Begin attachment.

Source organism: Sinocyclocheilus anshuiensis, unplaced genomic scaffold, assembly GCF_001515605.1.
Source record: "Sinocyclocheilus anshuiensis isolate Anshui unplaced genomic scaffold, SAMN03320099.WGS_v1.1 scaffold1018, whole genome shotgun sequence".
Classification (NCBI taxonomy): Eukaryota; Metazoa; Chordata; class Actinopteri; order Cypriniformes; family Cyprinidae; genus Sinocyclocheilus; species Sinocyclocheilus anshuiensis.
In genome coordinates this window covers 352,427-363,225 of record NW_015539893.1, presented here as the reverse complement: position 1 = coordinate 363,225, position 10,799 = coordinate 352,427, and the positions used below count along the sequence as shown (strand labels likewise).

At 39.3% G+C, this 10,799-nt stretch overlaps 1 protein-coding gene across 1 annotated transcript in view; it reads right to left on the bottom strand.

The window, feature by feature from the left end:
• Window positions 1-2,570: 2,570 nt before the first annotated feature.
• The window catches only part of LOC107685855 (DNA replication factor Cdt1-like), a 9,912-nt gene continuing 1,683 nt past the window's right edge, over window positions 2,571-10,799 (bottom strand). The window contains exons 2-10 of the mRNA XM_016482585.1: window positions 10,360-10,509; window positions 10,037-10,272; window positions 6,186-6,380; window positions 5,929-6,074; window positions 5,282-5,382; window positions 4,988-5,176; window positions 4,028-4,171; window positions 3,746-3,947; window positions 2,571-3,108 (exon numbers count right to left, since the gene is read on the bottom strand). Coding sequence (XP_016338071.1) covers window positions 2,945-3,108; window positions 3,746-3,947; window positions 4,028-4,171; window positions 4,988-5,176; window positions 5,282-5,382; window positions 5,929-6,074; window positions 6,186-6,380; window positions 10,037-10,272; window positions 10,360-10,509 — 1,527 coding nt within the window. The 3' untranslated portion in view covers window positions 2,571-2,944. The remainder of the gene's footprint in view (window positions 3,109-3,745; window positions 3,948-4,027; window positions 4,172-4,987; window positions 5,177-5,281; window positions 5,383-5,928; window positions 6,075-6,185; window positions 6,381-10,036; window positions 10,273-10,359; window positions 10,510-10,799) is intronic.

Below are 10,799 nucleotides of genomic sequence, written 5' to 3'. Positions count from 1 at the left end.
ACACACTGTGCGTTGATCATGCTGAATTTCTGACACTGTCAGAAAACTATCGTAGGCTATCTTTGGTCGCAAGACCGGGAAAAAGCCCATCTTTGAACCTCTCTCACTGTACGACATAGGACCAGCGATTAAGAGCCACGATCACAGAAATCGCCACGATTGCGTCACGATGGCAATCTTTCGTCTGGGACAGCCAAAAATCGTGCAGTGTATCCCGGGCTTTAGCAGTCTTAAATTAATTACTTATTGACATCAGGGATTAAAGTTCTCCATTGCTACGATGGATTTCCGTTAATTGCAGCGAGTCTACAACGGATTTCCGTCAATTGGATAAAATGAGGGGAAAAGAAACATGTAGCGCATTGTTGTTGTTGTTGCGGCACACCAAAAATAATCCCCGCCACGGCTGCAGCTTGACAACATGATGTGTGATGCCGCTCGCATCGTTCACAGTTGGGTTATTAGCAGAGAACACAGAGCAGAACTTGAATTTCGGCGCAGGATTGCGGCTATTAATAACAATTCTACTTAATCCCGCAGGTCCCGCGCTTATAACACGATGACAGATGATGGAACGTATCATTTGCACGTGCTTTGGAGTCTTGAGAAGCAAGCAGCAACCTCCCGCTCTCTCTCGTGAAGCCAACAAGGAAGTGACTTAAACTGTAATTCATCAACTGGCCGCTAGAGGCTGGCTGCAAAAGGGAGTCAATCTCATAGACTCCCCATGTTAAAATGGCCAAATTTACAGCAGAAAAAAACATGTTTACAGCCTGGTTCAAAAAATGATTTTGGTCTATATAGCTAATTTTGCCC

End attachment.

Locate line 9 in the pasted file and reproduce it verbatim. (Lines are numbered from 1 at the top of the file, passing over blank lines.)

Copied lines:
Below are 10,799 nucleotides of genomic sequence, written 5' to 3'. Positions count from 1 at the left end.